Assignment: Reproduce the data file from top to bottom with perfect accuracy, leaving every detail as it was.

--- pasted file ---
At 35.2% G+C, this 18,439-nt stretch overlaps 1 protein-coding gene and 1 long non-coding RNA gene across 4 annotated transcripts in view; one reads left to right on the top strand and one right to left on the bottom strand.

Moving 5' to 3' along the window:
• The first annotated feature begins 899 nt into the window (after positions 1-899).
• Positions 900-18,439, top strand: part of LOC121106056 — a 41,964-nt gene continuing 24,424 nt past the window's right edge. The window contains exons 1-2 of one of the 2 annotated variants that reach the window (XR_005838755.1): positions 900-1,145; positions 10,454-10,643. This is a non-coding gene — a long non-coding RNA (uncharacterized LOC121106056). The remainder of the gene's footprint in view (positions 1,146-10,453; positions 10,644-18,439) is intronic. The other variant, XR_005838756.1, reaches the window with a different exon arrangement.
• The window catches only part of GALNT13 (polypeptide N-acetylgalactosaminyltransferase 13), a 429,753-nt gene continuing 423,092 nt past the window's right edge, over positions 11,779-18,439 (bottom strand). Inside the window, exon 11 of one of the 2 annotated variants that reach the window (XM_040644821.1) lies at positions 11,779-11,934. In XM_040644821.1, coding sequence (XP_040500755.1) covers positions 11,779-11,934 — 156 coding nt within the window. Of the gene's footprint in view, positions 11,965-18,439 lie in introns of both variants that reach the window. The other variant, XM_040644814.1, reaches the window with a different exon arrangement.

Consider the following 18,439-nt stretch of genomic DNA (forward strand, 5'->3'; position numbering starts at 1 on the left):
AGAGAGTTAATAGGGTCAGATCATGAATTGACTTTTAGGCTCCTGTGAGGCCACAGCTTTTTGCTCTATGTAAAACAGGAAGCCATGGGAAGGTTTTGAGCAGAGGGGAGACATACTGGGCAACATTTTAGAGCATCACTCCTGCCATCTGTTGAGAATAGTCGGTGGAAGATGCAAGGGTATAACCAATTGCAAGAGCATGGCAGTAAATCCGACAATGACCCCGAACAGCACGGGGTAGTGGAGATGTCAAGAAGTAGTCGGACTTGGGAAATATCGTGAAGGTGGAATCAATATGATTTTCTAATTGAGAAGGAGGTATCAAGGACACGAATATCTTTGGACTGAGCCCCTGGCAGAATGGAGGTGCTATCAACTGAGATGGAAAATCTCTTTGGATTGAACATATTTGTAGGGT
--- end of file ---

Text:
At 35.2% G+C, this 18,439-nt stretch overlaps 1 protein-coding gene and 1 long non-coding RNA gene across 4 annotated transcripts in view; one reads left to right on the top strand and one right to left on the bottom strand.

Moving 5' to 3' along the window:
• The first annotated feature begins 899 nt into the window (after positions 1-899).
• Positions 900-18,439, top strand: part of LOC121106056 — a 41,964-nt gene continuing 24,424 nt past the window's right edge. The window contains exons 1-2 of one of the 2 annotated variants that reach the window (XR_005838755.1): positions 900-1,145; positions 10,454-10,643. This is a non-coding gene — a long non-coding RNA (uncharacterized LOC121106056). The remainder of the gene's footprint in view (positions 1,146-10,453; positions 10,644-18,439) is intronic. The other variant, XR_005838756.1, reaches the window with a different exon arrangement.
• The window catches only part of GALNT13 (polypeptide N-acetylgalactosaminyltransferase 13), a 429,753-nt gene continuing 423,092 nt past the window's right edge, over positions 11,779-18,439 (bottom strand). Inside the window, exon 11 of one of the 2 annotated variants that reach the window (XM_040644821.1) lies at positions 11,779-11,934. In XM_040644821.1, coding sequence (XP_040500755.1) covers positions 11,779-11,934 — 156 coding nt within the window. Of the gene's footprint in view, positions 11,965-18,439 lie in introns of both variants that reach the window. The other variant, XM_040644814.1, reaches the window with a different exon arrangement.

Consider the following 18,439-nt stretch of genomic DNA (forward strand, 5'->3'; position numbering starts at 1 on the left):
AGAGAGTTAATAGGGTCAGATCATGAATTGACTTTTAGGCTCCTGTGAGGCCACAGCTTTTTGCTCTATGTAAAACAGGAAGCCATGGGAAGGTTTTGAGCAGAGGGGAGACATACTGGGCAACATTTTAGAGCATCACTCCTGCCATCTGTTGAGAATAGTCGGTGGAAGATGCAAGGGTATAACCAATTGCAAGAGCATGGCAGTAAATCCGACAATGACCCCGAACAGCACGGGGTAGTGGAGATGTCAAGAAGTAGTCGGACTTGGGAAATATCGTGAAGGTGGAATCAATATGATTTTCTAATTGAGAAGGAGGTATCAAGGACACGAATATCTTTGGACTGAGCCCCTGGCAGAATGGAGGTGCTATCAACTGAGATGGAAAATCTCTTTGGATTGAACATATTTGTAGGGT